In the world of financial markets, investors often act like the entertainment world's "groupies," clustering about certain notable stocks, hoping for sure winners and safe returns.
Usually, such a grouping of stocks is industry-related -- such as in oil or high technology. But now comes the latest and one of the largest in groups -- Sunbelt stocks.
Hot in climate as well as economic growth, the region from California to Florida has about 850 major corporate headquarters, most of them riding high on the bulge of population charts.
Unlike regional security markets, such as the Boston Stock Exchange serving the six states of New England, a Sunbelt stock package extends coast to coast and includes a wide range of Fortune 500 companies as well as fast-growing small enterprises.
The Sunbelt identity, however, is mainly a creation of the mass media, a national perspective born in the last decade to explain a migration of people and business from Northern industrial states to the increasingly air-conditioned Southern tier of the United States. Thus, while a Boston computer company might proudly call itself New England bred, a Texas bank is unlikely to pigeonhole itself as a Sunbelt success.
Still, that somewhat rootless identity has not stopped several brokerage houses and mutual funds from concentrating their efforts in the Sunbelt, hoping to benefit from the regionwide economic buoyancy.
These enterprises include the brokerage house of Houston's Rotan Mosle Inc. and such mutual fund managers as Armstrong Associates (managing Armstrong Inc.) of Dallas, Investment Advisors Inc. (managing Finomics Investment Fund) of Houston, and the Atlanta-based Montag & Caldwell (managing Alpha Fund).
Also, there is Sun Belt Investments, which was formed in late 1979 as a division of Fund Advisory Company of Houston. It concentrates its investments in publicly held stocks from the 18 states ranging from Virginia to Arkansas to Colorado to California.
The firm's "universe," says Sun Belt's managing director, Carrol R. McGinnis, has been whittled down to about 850 companies with a minimum of $25 million in revenues and a minimum of $25 million in capital. "These companies are enjoying the growth of the region," he says.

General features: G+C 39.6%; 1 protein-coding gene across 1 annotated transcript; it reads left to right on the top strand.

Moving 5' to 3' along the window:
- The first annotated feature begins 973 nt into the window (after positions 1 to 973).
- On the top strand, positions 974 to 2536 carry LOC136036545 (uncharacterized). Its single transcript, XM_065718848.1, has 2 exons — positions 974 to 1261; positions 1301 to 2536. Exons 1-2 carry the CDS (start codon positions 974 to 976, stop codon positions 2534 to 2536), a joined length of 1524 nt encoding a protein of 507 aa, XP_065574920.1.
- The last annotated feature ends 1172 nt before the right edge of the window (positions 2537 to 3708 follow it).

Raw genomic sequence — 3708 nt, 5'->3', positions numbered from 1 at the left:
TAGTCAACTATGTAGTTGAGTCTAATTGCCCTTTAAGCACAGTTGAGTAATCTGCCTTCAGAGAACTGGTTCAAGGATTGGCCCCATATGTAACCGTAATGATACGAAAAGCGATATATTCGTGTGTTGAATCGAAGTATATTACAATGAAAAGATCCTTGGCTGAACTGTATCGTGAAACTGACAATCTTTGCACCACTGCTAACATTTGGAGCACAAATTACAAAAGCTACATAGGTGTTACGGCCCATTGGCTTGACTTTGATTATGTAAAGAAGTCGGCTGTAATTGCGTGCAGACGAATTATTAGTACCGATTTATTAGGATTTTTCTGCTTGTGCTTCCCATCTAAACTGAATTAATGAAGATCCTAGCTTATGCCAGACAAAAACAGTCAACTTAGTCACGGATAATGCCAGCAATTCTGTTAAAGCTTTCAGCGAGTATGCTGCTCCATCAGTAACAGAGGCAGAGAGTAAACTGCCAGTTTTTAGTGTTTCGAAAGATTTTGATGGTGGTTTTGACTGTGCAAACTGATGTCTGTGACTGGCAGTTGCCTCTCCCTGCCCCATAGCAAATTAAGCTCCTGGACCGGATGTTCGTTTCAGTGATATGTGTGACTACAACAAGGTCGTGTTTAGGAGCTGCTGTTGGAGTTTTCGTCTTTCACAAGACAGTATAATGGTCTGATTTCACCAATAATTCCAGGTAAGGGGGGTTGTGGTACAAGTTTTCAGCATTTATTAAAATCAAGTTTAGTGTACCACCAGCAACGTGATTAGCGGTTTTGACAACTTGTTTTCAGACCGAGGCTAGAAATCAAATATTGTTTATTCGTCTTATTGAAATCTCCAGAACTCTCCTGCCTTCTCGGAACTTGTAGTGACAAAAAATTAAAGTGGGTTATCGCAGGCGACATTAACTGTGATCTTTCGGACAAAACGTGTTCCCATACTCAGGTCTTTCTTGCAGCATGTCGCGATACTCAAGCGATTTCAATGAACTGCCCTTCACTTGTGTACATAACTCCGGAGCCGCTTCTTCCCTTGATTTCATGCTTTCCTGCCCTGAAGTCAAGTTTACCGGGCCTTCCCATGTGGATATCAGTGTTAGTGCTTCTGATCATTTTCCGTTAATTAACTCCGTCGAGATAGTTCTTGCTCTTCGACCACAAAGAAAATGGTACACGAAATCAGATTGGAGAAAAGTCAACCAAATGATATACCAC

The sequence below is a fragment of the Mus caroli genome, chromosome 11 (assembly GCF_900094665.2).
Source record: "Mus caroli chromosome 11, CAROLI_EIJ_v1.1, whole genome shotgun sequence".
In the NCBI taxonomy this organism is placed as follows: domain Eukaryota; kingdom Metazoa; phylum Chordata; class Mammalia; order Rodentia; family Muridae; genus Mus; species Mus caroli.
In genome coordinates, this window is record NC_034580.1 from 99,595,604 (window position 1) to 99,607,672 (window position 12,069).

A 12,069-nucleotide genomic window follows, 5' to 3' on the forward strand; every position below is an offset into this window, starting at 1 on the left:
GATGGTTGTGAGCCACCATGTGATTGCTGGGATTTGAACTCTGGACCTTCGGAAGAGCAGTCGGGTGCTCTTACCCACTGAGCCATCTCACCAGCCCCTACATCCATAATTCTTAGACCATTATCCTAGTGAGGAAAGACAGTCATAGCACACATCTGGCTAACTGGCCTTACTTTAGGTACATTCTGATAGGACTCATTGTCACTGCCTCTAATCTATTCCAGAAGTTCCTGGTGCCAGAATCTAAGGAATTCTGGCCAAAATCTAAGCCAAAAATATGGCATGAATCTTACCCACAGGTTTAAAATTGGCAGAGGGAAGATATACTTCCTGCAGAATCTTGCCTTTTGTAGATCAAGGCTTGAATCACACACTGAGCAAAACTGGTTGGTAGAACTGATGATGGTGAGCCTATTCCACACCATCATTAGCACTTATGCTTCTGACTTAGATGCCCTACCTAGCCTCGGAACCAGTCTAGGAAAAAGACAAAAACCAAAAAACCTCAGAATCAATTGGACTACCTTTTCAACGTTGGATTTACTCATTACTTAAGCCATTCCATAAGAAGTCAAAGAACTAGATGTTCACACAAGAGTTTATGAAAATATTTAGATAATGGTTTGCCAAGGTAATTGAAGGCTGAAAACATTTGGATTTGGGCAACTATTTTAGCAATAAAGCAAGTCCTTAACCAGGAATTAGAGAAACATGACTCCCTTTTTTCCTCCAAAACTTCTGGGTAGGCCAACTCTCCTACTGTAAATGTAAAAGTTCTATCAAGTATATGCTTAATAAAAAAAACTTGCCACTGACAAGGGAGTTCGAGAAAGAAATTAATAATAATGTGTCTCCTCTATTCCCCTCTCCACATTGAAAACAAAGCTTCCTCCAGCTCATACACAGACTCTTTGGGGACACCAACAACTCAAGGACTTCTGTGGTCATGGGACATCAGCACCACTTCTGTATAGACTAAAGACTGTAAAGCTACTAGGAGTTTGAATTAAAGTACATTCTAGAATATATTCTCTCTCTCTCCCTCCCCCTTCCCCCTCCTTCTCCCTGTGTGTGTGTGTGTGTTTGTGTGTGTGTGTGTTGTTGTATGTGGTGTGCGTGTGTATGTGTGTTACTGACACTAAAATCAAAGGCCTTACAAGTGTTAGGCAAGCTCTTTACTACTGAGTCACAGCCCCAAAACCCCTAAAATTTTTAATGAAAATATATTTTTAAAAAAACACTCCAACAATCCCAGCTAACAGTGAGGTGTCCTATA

From 1975 to 1980, this grouping's stock prices showed a 2.26 percent average compound growth, compared with 2.05 percent nationwide. And the Sunbelt stocks rose six times as fast as those of companies in just the Northern states.
"Capital is clearly shifting to the Sunbelt, both foreign and domestic," Mr. McGinnis says.
In earnings per share, Sunbelt stocks have shown a 22 percent yearly rise since 1975, compared with 13 percent for the Standard & Poor's 500-stock index.
Mr. McGinnis lists three key reasons for the region's economic superiority: availability of workers, less government regulation, and lower taxes.
"These trends do not reverse themselves abruptly," he says.
Less unionization and lower wages are important too, he adds, but Sunbelt companies enjoy an abundance of labor compared with the North. And state governments tend to be laissez faire in regulation.
In 1980, per capita taxes in Sunbelt states averaged $584.23, as against $707 .92 for Northern states, according to US Census figures. A study done last year by Harris Trust & Savings Bank of Chicago found that a state's rate of economic growth is directly related to its rate of taxation.
Within the Sunbelt, stock performances are mixed. The region's banks and retailers are important riders on the region's economic wave. And not surprisingly for an energy-rich region, oil and gas companies make up 37 percent of the group, compared with an average 31 percent for the S&P index.
For most of the past year, however, oil stocks have been weak during the world oil glut. Prices will continue to be "sloppy" until the glut is gone, McGinnis says.
But the Southern grouping also includes defense and high-technology companies , including California's Silicon Valley. This latter group, Sun Belt's director understates, "is experiencing positive changes." But, he adds, high-technology stocks have gotten ahead of themselves with a high price/earnings ratio. That is correcting itself, he says, and now may be a good time to buy them.
Within Sunbelt stocks, not all companies are considered great picks. Textiles, forestry, and utilities are considered weak buys, McGinnis says. And the portfolio tends to be heavy in Florida, Texas, Georgia, and California, where there are more corporate headquarters, than in states such as New Mexico.
Still, he says, his service's "universe" has a wide "exposure." Even so, after more than a year in operation, Sun Belt Investments finds it has not taken on as many clients as it thought. "We thought there would be more interest. But there has been a wait- and-see attitude."
Mobil's bid of $7.7 billion to take over Conoco put some zest into the stock market Friday. Prices and volume rose, with the Dow Jones industrial index up 3 .42 points that day, to 958.90, for a gain of 3.23 points for the week.